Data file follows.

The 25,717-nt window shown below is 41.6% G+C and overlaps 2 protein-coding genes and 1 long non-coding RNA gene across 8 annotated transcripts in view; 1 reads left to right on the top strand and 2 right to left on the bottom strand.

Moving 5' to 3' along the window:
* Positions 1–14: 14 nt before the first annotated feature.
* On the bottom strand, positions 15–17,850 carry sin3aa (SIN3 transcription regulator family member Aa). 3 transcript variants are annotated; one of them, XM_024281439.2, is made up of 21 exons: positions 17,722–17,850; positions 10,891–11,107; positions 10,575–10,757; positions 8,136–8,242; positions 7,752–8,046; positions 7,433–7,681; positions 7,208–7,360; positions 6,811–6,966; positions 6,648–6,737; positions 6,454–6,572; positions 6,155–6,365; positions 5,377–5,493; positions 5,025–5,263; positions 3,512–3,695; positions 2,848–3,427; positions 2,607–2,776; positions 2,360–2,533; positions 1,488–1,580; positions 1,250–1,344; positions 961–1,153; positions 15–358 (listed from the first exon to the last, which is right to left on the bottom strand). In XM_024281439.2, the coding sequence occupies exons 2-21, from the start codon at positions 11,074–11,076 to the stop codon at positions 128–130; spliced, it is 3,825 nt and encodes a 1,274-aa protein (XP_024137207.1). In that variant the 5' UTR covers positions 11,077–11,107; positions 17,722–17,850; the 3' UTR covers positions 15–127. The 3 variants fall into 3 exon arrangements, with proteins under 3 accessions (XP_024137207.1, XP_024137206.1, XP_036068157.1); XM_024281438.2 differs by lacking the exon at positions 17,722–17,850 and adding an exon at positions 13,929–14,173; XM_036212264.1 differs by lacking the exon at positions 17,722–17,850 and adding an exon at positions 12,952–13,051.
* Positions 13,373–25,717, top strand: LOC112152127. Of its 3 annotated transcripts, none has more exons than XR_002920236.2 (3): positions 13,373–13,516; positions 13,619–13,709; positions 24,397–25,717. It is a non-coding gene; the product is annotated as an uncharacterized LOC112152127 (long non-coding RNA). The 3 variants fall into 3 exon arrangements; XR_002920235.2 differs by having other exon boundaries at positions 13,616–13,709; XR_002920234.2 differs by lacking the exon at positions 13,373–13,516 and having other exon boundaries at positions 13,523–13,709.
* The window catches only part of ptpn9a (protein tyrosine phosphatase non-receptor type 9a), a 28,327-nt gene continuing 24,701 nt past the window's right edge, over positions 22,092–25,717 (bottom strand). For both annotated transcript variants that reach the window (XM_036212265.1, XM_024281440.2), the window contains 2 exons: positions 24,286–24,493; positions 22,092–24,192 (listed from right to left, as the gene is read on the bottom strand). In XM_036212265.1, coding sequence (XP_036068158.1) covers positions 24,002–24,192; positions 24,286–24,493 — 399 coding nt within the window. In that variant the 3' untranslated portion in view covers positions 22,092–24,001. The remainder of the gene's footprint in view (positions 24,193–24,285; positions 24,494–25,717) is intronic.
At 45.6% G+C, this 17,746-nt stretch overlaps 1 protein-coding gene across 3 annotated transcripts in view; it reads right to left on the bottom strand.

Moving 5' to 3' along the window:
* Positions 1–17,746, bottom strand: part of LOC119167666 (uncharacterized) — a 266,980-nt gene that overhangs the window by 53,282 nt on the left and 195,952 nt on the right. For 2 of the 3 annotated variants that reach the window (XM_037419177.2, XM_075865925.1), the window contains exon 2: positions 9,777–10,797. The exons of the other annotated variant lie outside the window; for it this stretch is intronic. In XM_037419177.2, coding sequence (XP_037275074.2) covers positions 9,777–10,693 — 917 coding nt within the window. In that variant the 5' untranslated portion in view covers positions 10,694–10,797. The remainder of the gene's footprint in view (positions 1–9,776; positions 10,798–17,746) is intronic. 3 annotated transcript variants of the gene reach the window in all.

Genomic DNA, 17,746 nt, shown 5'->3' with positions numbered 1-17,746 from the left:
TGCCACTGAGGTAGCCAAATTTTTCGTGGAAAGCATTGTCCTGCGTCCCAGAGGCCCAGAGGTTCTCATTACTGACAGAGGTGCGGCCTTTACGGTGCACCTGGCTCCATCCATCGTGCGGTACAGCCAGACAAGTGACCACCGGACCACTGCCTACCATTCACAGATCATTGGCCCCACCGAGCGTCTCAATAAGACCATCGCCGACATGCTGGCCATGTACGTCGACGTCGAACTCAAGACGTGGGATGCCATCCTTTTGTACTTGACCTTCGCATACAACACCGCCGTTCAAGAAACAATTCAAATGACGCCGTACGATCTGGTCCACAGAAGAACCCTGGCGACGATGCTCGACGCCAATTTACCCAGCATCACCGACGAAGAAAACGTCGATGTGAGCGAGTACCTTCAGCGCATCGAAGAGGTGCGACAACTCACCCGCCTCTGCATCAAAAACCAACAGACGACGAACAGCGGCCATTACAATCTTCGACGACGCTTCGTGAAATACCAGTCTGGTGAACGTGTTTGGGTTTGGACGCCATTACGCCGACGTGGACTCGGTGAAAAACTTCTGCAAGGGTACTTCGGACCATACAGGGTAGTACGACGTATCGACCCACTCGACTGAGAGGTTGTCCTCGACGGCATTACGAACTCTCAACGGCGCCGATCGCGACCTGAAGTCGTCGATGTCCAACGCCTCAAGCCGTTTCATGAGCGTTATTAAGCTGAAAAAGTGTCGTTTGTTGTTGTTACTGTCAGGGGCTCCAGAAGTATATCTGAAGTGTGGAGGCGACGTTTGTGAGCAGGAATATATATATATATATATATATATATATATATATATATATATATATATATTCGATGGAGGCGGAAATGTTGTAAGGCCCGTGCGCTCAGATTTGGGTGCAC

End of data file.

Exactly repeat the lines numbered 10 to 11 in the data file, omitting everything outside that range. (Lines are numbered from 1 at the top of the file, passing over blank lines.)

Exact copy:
Genomic DNA, 17,746 nt, shown 5'->3' with positions numbered 1-17,746 from the left:
TGCCACTGAGGTAGCCAAATTTTTCGTGGAAAGCATTGTCCTGCGTCCCAGAGGCCCAGAGGTTCTCATTACTGACAGAGGTGCGGCCTTTACGGTGCACCTGGCTCCATCCATCGTGCGGTACAGCCAGACAAGTGACCACCGGACCACTGCCTACCATTCACAGATCATTGGCCCCACCGAGCGTCTCAATAAGACCATCGCCGACATGCTGGCCATGTACGTCGACGTCGAACTCAAGACGTGGGATGCCATCCTTTTGTACTTGACCTTCGCATACAACACCGCCGTTCAAGAAACAATTCAAATGACGCCGTACGATCTGGTCCACAGAAGAACCCTGGCGACGATGCTCGACGCCAATTTACCCAGCATCACCGACGAAGAAAACGTCGATGTGAGCGAGTACCTTCAGCGCATCGAAGAGGTGCGACAACTCACCCGCCTCTGCATCAAAAACCAACAGACGACGAACAGCGGCCATTACAATCTTCGACGACGCTTCGTGAAATACCAGTCTGGTGAACGTGTTTGGGTTTGGACGCCATTACGCCGACGTGGACTCGGTGAAAAACTTCTGCAAGGGTACTTCGGACCATACAGGGTAGTACGACGTATCGACCCACTCGACTGAGAGGTTGTCCTCGACGGCATTACGAACTCTCAACGGCGCCGATCGCGACCTGAAGTCGTCGATGTCCAACGCCTCAAGCCGTTTCATGAGCGTTATTAAGCTGAAAAAGTGTCGTTTGTTGTTGTTACTGTCAGGGGCTCCAGAAGTATATCTGAAGTGTGGAGGCGACGTTTGTGAGCAGGAATATATATATATATATATATATATATATATATATATATATATATATATATTCGATGGAGGCGGAAATGTTGTAAGGCCCGTGCGCTCAGATTTGGGTGCAC